LNG project explores space tank technology

Carbon fibre composite tank technology from space applications could make LNG fuel tanks lighter and more affordable (credit: ABS) Carbon fibre composite tank technology from space applications could make LNG fuel tanks lighter and more affordable (credit: ABS)

A new research project by the American Bureau of Shipping (ABS), OceanFinance and Scorpius Space Launch Company (SSLC) is aiming to adapt space industry materials to LNG shipping.

The three-year Space Tech4Sea project will adapt SSLC’s composite carbon fibre tanks, currently used by more than 200 space industry clients, for marine applications. The partners hope the ultralight compact tanks will be a competitive alternative to traditional tank technology in gas-fuelled ship designs, principally for short-sea shipping.

“Existing LNG tank technology can make adoption of the fuel prohibitively expensive,” said Patrick Janssens, vice president for global gas solutions, ABS. “This composite technology has proven itself in other industries; we are committed to learning how to safely apply those lessons to benefit the maritime industries.”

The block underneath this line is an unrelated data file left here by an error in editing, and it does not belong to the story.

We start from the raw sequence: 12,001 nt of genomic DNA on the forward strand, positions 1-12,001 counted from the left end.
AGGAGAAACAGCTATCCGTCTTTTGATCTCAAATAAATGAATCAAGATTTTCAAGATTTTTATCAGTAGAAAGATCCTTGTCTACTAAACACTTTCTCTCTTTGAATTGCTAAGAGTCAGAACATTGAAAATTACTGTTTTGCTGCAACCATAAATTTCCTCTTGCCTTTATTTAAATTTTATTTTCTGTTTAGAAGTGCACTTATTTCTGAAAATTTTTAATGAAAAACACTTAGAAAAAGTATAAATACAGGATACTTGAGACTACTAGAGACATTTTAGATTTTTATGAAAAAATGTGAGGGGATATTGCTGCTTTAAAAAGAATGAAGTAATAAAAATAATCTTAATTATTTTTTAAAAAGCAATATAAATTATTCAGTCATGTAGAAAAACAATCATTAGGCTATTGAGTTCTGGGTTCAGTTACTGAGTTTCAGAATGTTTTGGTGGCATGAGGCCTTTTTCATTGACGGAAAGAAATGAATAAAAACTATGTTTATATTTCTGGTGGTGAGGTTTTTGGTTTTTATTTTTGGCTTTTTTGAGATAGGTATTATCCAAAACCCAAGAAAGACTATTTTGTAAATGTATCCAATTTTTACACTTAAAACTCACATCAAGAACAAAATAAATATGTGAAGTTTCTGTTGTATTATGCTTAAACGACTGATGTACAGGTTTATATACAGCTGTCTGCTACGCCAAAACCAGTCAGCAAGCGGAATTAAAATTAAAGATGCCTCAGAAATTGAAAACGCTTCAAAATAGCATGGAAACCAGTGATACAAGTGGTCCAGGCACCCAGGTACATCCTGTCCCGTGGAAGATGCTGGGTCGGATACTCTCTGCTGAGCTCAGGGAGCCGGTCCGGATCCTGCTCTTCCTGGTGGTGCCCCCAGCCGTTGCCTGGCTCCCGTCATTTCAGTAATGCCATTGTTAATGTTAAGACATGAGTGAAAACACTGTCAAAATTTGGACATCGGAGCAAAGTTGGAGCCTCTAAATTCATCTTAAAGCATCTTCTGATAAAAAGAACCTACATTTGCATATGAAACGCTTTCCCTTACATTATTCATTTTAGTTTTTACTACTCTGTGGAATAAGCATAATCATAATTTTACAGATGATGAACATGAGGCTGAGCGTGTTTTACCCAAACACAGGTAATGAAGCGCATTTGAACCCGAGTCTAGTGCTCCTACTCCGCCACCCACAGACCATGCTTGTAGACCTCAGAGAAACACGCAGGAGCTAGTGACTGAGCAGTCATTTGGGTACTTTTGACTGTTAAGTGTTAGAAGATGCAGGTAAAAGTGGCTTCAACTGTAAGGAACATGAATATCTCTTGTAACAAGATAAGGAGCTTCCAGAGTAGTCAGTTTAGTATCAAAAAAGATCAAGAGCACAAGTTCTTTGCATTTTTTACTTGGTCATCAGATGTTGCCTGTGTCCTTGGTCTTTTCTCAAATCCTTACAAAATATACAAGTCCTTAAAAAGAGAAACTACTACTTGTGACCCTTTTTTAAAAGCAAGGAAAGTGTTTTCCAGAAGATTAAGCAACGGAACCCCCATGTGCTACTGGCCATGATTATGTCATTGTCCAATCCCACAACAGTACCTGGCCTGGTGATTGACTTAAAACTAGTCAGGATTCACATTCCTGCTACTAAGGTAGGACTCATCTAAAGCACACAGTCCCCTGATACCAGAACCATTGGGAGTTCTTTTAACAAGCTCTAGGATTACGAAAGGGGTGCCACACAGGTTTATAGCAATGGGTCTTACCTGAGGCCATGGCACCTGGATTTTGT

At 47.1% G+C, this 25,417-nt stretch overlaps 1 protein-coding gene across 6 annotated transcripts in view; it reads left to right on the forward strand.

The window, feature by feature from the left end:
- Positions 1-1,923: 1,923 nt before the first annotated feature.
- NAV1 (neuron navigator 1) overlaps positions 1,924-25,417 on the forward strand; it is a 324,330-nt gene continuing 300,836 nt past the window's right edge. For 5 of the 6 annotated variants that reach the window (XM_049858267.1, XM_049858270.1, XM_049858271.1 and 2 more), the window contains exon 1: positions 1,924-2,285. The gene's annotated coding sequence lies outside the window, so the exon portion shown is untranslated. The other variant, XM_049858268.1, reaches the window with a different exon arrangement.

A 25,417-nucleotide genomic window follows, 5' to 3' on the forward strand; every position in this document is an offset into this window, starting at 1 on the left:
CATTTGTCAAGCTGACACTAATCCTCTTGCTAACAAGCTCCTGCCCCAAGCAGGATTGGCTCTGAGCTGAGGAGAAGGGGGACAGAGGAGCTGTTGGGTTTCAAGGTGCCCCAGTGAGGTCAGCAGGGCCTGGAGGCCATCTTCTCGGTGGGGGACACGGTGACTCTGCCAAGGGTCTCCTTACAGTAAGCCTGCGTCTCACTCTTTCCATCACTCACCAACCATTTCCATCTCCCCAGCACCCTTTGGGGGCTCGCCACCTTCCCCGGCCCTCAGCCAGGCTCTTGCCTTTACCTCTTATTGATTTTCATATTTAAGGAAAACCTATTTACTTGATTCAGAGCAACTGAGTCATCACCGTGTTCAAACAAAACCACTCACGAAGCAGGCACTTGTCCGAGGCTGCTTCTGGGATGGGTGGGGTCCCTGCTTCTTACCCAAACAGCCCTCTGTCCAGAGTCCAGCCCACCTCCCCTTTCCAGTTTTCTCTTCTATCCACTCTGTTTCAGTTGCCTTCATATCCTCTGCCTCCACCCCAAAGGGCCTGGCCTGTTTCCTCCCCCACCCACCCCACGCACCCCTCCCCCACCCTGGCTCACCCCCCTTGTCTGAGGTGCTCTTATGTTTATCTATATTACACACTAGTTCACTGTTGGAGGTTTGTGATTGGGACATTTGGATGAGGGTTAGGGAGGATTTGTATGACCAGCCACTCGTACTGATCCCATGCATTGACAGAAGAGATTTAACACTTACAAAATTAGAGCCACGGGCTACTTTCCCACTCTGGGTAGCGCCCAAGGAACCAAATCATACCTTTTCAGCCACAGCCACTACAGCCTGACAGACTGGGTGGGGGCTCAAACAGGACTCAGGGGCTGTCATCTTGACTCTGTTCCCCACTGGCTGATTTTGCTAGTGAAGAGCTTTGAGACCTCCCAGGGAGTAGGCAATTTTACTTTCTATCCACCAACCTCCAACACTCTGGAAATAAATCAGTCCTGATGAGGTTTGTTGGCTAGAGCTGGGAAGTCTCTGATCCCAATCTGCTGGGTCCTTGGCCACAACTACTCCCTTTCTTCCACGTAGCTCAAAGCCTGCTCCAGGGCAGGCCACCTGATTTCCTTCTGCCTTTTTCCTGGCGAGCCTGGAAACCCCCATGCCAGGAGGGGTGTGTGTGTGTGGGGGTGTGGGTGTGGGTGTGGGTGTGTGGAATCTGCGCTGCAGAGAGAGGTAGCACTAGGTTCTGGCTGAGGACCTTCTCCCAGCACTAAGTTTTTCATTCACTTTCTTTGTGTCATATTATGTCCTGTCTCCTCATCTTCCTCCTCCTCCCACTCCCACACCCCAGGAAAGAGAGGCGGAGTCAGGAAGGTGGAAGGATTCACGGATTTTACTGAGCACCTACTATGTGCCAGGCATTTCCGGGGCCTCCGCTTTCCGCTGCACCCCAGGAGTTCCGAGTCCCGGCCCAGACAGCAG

The technology offers weight savings up to 80% over existing equivalent LNG tank designs and is not affected by corrosion. The tanks are currently made by hand, but the project aims to adopt a highly automated production line to ensure a competitive pricing level. Panayotis Zacharioudakis, managing director, OceanFinance, said he expected the technology would will enable sales of more than 2,000 tanks in the next 10 years.

“The size and weight of existing technology reduces capacity and increases the need for additional horsepower,” said Markus Rufer, president and CEO, SSLC. “Composite tanks will remove these issues, offering significant improvement in vessels’ opex and capex, making LNG as a marine fuel viable for a wide range of marine applications.”

Engineers from ABS’ Global Ship Systems Center in Greece will provide the rules, regulations and standards under which the composite tank technology can be approved for marine applications.

The project has been granted €1 million in funding from the European Commission.


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